So......In his closed-loop system of circular thought, he ignores the existence (let alone the value) of 'expertise', (and therefore no portion of 'surplus value' is 'unpaid headaches'), and labor is 'the only commodity that adds value to other commodities', because it is the ONLY commodity, period, (since capital is 'past unpaid labor'). Thus...... His argument is, "Everything is unpaid labor because everything is unpaid labor".

Anyway............At this point I am not sure that this discussion promises to hold any further or ongoing value. I do appreciate and greatly respect the passion that Mr. Mellor holds for his convictions. This discussion is of great interest to me, (it goes quickly to the very heart of the belief system that is called 'Socialism'), but I have no way of gauging the interest level of any other participants in the CL News forum.

I do know that I grow weary of being constantly subjected to socialist proselytizing, of the sort that started this discussion. The fact that I get tired of it does NOT, and should not, affect anyone's perfect right to profess their beliefs, (which should be needless to say). But if we are to be subjected to this proselytizing on the CL News forum, but this is an 'open forum' intended for the discussion of Justice for working people, an 'open forum 'in the sense that participation in the forum is not limited to 'true believers' in derivations of Marxist Socialism, then we might presume, (if it is truly a 'democratic' forum), that discussion of that which is proselytized is (or should be) welcome.

If participation IS limited to, or intended to be limited to, 'true believers' in derivations of Marxist Socialism, then one wonders what the purpose of the proselytizing could possibly be, (other than 'preaching to the choir' for the sake of hearing one's own voice), but in that case discussions of the basic postulates, or the manner of belief, of the 'belief system' itself, would not be appropriate here. (I would not contribute to a forum for evangelical Christians, for example, to argue against the divinity of Jesus).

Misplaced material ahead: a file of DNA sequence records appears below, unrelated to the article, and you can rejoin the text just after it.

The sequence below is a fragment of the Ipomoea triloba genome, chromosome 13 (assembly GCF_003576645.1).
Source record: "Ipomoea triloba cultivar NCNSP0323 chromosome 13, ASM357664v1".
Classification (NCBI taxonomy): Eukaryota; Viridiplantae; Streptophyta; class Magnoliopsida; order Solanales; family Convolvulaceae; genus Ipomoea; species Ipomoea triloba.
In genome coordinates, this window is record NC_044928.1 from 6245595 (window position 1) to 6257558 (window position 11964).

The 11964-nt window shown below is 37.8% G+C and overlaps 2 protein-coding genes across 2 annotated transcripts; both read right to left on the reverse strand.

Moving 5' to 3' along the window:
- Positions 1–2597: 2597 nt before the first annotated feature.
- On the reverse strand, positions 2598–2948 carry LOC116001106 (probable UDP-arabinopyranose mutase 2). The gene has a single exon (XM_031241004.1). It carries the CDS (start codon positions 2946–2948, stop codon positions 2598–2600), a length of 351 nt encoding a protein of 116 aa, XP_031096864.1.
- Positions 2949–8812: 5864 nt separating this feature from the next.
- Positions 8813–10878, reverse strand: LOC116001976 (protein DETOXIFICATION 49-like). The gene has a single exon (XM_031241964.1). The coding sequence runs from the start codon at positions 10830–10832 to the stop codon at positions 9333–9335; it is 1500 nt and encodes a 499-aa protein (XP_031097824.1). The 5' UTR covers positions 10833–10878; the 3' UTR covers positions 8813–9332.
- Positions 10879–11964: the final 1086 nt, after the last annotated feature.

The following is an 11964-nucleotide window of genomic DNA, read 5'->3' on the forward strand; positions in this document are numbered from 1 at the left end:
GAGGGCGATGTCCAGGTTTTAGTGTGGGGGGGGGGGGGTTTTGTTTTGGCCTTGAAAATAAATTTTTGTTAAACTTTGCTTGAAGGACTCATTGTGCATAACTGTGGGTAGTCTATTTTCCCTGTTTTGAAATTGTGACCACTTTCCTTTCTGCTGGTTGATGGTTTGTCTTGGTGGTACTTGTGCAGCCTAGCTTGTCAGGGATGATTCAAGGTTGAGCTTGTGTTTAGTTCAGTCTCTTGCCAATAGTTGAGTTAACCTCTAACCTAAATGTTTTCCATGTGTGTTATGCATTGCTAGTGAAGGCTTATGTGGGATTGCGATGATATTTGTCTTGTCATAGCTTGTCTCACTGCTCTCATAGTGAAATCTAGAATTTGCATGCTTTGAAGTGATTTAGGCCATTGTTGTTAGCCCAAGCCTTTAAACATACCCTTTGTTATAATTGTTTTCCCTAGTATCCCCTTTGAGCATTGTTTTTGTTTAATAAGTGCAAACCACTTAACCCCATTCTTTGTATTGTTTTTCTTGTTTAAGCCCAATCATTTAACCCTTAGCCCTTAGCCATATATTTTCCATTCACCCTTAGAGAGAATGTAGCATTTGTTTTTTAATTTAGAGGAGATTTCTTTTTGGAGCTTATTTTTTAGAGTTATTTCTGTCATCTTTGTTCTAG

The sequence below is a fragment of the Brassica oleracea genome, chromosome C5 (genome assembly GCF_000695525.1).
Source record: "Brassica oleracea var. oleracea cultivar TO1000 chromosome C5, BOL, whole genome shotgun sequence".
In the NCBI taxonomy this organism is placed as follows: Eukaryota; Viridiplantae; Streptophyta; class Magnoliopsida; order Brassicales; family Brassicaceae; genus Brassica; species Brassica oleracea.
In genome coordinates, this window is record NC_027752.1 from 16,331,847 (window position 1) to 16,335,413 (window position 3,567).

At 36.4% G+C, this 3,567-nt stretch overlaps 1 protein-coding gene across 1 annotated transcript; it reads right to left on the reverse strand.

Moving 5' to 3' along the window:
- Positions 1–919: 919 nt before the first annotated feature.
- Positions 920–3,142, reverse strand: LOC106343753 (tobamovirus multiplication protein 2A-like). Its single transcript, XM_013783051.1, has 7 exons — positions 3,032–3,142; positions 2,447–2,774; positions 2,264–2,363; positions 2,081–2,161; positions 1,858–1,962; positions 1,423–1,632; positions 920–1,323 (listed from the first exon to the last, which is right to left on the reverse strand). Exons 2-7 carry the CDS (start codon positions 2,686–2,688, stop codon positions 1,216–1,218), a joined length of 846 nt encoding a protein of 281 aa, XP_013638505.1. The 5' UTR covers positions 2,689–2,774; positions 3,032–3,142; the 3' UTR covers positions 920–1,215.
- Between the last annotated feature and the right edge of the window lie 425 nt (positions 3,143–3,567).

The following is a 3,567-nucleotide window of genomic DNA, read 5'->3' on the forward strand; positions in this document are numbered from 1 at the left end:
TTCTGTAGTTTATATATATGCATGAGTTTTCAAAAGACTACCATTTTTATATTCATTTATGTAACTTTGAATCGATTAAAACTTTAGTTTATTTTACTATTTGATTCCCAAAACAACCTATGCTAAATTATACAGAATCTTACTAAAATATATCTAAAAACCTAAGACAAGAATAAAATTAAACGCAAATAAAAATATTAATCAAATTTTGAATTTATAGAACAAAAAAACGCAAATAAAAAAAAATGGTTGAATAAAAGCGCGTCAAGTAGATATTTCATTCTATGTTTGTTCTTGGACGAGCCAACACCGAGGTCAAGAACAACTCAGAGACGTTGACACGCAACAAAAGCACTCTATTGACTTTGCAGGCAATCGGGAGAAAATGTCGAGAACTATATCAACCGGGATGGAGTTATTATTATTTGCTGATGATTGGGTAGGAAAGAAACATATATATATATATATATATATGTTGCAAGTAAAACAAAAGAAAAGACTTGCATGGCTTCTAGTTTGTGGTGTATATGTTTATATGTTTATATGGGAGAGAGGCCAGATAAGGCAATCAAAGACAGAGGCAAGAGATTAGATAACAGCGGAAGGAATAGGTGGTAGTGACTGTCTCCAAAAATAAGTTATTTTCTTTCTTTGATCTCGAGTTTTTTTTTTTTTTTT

In younger days I called myself a 'socialist', but that was before I really knew very much about the way the world's economies and political systems work. I simply put my faith and belief in the poetically heroic tenets on which Socialism is based.

Now that I no longer 'believe in' Socialism, I have learned from long experience that discussing Marxist Socialism, (or any other derivative of 'marxism'), with an adherent to that 'belief system' is very much like discussing a religion with a 'true believer' in that religion. A 'belief system' is a 'perfected closed loop' of logic. Adherents to a 'belief system' are, by requirement and necessity to be an adherent, blind to the circles of logic that comprise this 'perfected loop', (the logic of which is based on the same postulates it seeks to prove).

Mr. Mellor accepts and believes (apparently) that 'all surplus value is the theft of labor', (or some such), the way that a Christian believes that Jesus was the son of God. It is simply a matter of faith and belief, and I certainly do not begrudge him, (or a Christian), their perfect right to their freedom of faith and belief. Quite the opposite, I greatly respect both, in spite of the fact that I agree with neither.

I believe that objectivity and scientific skepticism are vital keys to the advancement of our knowledge and thought in any science. Social science, (to call it that), is no exception. Religiosity, unquestioning adoption and adherence to a 'belief system', is the polar opposite of scientific skepticism.

It was interesting to read the excellent James Cannon article, (adapted from a speech he gave in 1957), posted to CL News by Roland Garret a few days ago, entitled 'Socialism and Democracy'. This richly textured article, (which presents many ideas with which I avidly agree), is heavily tainted by this socialist religiosity, to such a heavy-handed and obvious extent that he refers to Marx and Engels as "the great teachers", (a term he uses as the words 'prophet', or even 'messiah', are used in other religions), and to their followers as "true disciples".

Witness that in his remarks here, Mr. Mellor suggests that I should study the 'bible' of his belief system, the works of the same "great teachers" (prophets) to whom Cannon referred, to clear up my 'confusion'. (Why is homosexuality an abomination, according to the closed-looped, (and I would argue logically perverted), thinking of an evangelical Christian? Because the Bible says so, that's why. No logic, however clear, or evidence, however strong, will deter adherents to such a closed-loop system from their convictions.